Signs & Symptoms Of Alcohol Impairment

Driving under the influence of alcohol or drugs is always a bad idea. The consequences are severe and long lasting. Not only will being prosecuted for and possibly being convicted of a DUI affect a driving record and privileges, but it can have a significant impact on your emotional state, your relationships with family and friends, and your connection to society. In this section, we will examine what constitutes a DUI offense and its potential consequences and effects.

Every year thousands of Texans mix alcohol or other drugs with driving and experience injury, death, damage to property, legal costs, increased insurance premiums, treatment costs, loss of driving privileges, fines, and incarceration.

Previously, you, or someone you know may have made choices that led to drinking and driving. If so, our goal would be to help you make better decisions that can avoid the serious consequences of a DWI.

Stats reveal in the United States millions of adults over the age of 21 use alcohol on and for several occasions. For many, alcohol use is socially acceptable and complements social events, food, and conversation with friends and family. For some families the consumption of wine or other alcoholic beverages are part of their heritage. Some simply enjoy the relaxing effects of drinking or like the taste of a beer or a glass of wine with a meal of their liking. In these cases, the use of alcohol is moderate, occasional, and low-risk. Most drinking drivers are social drinkers who violate the law only on rare occasions. Drinking alcohol, then driving is never a good idea. We highly discourage even one drink before getting behind the wheel.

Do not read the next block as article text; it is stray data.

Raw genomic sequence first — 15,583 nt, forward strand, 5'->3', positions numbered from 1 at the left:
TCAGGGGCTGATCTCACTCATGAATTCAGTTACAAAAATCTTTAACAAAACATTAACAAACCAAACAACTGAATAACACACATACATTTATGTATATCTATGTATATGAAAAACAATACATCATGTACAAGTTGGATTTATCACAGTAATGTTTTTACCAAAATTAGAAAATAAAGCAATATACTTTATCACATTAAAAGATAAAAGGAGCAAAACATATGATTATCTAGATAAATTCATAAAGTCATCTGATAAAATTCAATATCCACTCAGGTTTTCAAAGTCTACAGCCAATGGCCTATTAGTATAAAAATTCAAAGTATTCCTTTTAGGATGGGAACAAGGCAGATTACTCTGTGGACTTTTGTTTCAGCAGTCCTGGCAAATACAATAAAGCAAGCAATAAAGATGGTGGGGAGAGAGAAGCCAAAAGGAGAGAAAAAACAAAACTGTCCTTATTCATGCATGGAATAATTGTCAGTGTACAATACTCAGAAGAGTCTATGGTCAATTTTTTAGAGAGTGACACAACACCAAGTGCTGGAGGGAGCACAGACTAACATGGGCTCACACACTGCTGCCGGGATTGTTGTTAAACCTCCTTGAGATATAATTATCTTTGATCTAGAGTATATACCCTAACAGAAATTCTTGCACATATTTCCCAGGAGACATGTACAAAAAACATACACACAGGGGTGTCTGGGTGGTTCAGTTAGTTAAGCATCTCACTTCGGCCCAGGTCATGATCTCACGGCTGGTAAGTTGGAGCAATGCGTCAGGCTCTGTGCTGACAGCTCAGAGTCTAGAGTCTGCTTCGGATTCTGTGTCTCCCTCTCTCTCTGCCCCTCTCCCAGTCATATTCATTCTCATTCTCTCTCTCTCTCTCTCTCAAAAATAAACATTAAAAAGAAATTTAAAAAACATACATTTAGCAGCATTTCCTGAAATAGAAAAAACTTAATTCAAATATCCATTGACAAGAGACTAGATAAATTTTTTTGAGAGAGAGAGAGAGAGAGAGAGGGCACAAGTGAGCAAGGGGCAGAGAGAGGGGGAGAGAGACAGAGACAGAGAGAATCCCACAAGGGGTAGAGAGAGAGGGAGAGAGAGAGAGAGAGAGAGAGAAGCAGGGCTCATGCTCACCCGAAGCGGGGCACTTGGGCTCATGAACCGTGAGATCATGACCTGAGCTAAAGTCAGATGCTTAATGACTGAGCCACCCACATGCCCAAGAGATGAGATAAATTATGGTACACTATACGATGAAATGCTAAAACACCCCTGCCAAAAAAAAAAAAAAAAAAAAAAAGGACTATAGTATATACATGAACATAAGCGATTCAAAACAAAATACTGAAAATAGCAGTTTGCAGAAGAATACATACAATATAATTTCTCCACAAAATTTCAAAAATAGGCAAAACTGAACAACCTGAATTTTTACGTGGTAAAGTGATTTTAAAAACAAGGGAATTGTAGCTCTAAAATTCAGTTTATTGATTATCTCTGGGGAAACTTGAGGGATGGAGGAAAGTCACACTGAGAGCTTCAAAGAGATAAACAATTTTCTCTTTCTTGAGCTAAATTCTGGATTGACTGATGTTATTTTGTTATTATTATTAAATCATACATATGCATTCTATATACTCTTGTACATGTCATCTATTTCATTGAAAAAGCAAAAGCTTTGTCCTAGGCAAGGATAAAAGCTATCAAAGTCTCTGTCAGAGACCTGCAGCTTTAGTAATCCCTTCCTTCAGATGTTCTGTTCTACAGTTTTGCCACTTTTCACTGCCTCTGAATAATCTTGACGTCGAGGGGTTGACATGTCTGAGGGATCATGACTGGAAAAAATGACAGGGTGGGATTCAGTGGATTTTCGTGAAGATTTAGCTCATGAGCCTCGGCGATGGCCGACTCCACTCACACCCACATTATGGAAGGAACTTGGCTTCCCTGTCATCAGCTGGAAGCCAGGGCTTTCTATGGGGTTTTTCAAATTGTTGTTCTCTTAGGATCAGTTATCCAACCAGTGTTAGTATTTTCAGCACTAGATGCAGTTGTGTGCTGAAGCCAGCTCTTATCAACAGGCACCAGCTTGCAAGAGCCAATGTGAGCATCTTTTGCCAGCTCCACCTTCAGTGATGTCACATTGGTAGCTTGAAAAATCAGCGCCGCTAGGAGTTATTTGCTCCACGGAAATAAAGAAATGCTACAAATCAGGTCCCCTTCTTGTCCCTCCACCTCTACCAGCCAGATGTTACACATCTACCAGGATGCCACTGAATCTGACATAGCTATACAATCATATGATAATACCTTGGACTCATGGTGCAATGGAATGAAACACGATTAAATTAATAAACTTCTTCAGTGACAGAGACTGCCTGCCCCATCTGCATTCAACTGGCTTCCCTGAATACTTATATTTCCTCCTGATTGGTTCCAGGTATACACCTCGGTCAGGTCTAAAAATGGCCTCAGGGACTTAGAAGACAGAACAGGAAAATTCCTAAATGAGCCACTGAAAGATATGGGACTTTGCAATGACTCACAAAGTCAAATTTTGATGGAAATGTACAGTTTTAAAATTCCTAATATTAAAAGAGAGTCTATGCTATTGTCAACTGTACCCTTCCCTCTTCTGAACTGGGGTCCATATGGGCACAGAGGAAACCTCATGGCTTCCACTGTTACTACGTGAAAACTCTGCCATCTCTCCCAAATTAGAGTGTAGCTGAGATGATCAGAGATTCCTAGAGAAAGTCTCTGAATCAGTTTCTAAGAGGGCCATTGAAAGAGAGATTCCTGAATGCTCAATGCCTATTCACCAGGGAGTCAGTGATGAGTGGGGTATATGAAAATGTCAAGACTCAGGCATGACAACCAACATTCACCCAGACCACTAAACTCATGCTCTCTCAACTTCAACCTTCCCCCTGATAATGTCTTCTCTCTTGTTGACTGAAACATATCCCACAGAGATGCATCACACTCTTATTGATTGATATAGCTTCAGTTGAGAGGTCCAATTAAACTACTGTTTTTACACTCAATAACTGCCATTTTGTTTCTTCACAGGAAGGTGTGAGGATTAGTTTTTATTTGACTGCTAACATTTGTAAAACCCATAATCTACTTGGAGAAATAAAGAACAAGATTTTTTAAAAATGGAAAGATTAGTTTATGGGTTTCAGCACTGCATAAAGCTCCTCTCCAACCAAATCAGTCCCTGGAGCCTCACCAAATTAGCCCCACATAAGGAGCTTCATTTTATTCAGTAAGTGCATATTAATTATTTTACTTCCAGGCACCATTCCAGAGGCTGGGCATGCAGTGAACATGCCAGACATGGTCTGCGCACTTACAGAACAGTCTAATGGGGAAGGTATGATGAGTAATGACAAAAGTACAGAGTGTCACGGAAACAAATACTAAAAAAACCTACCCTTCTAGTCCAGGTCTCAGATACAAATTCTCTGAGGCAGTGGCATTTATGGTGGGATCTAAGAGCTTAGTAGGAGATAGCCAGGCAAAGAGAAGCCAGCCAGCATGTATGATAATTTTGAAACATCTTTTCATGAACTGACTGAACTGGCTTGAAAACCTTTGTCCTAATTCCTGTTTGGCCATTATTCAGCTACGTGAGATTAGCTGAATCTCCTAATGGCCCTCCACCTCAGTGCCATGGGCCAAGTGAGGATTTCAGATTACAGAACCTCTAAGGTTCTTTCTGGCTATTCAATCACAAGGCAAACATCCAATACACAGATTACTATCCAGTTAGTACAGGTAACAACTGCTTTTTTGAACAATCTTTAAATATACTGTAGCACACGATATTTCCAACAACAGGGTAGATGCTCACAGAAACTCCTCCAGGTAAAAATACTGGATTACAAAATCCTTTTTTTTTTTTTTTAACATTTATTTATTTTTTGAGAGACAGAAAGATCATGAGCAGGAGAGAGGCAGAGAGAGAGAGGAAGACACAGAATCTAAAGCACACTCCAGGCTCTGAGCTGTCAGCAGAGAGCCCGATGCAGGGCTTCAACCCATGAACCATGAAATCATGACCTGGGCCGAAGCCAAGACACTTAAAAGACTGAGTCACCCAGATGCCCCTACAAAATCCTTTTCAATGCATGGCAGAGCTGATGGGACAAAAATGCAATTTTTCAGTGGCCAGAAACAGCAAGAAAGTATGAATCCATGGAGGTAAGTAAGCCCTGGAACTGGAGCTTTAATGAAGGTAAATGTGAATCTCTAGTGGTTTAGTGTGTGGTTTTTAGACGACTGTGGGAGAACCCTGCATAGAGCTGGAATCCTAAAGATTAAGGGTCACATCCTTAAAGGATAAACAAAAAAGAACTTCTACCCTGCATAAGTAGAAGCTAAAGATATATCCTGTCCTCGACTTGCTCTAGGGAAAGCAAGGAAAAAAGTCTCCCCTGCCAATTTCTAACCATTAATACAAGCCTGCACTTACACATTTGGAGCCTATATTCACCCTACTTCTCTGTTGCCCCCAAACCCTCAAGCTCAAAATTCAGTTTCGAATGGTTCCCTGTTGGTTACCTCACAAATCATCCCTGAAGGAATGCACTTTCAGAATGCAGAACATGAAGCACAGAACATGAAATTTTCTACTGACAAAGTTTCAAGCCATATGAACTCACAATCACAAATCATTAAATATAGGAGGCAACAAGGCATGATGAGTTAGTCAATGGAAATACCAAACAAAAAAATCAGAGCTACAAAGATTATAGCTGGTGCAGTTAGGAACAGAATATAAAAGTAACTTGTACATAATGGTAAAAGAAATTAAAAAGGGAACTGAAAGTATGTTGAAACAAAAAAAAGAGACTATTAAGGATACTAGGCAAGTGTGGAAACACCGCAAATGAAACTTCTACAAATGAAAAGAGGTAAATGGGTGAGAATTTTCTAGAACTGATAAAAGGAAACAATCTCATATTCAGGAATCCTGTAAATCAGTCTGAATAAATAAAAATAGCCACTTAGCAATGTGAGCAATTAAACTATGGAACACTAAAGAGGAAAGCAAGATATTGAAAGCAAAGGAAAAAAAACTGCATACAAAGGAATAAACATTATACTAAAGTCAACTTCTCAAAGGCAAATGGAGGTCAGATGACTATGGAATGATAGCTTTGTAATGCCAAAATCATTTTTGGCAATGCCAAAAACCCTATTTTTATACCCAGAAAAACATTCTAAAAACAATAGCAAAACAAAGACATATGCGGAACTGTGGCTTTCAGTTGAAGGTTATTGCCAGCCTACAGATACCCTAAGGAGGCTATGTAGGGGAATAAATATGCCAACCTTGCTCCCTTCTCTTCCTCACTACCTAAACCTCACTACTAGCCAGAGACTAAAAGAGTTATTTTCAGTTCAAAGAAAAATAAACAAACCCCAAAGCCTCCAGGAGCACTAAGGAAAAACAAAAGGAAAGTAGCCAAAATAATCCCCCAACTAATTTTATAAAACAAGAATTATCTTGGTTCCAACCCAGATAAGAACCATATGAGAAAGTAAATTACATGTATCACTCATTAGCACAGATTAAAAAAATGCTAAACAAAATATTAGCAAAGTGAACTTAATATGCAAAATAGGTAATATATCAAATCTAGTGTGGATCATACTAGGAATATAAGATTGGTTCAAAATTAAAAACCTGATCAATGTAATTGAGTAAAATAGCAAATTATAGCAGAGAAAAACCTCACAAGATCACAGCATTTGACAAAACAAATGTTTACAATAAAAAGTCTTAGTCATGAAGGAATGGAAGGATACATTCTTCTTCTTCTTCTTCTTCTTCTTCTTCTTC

A large number of people choose not to drink. They enjoy the benefit from choosing to abstain from alcohol use. Abstinence is a lifesaving decision for people recovering from chemical dependency. For those who abstain, there is no risk of developing a dependency or experiencing other problems related to alcohol use such as a drinking and driving violation. For those people with a family history of alcoholism, a choice to remain abstinent will help break the cycle of addiction.

There are benefits from the safe and low-risk use of alcohol or the choice to abstain. Alcohol is the number one factor in deaths and injuries on our highways every year claiming hundreds and thousands of victims across the country.

At intoxicating levels alcohol is the most abused substance we know today. Drivers with alcohol present in their systems have the highest crash responsibility rates. Other drugs have been found in a notable percentage of fatalities.